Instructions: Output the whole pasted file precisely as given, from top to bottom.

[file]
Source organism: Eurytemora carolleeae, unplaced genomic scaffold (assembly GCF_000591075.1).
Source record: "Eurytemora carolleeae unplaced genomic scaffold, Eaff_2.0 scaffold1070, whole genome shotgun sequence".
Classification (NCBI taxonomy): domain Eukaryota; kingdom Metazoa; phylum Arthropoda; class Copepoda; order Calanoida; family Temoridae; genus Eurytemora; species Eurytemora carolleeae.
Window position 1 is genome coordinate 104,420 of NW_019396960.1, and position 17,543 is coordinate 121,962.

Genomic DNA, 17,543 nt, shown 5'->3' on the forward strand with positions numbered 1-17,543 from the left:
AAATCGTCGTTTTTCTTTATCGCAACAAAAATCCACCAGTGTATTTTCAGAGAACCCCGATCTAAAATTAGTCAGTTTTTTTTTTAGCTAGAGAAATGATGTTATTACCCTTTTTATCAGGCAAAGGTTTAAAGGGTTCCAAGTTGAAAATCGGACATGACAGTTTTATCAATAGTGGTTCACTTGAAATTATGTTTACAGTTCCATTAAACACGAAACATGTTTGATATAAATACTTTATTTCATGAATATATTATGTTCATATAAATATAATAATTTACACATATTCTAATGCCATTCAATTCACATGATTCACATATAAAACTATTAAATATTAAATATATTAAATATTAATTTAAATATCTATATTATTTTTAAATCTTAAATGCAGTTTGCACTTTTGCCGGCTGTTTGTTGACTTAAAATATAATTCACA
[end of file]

Source organism: Eurytemora carolleeae, unplaced genomic scaffold (assembly GCF_000591075.1).
Source record: "Eurytemora carolleeae unplaced genomic scaffold, Eaff_2.0 scaffold1070, whole genome shotgun sequence".
Classification (NCBI taxonomy): domain Eukaryota; kingdom Metazoa; phylum Arthropoda; class Copepoda; order Calanoida; family Temoridae; genus Eurytemora; species Eurytemora carolleeae.
Window position 1 is genome coordinate 104,420 of NW_019396960.1, and position 17,543 is coordinate 121,962.

Genomic DNA, 17,543 nt, shown 5'->3' on the forward strand with positions numbered 1-17,543 from the left:
AAATCGTCGTTTTTCTTTATCGCAACAAAAATCCACCAGTGTATTTTCAGAGAACCCCGATCTAAAATTAGTCAGTTTTTTTTTTAGCTAGAGAAATGATGTTATTACCCTTTTTATCAGGCAAAGGTTTAAAGGGTTCCAAGTTGAAAATCGGACATGACAGTTTTATCAATAGTGGTTCACTTGAAATTATGTTTACAGTTCCATTAAACACGAAACATGTTTGATATAAATACTTTATTTCATGAATATATTATGTTCATATAAATATAATAATTTACACATATTCTAATGCCATTCAATTCACATGATTCACATATAAAACTATTAAATATTAAATATATTAAATATTAATTTAAATATCTATATTATTTTTAAATCTTAAATGCAGTTTGCACTTTTGCCGGCTGTTTGTTGACTTAAAATATAATTCACA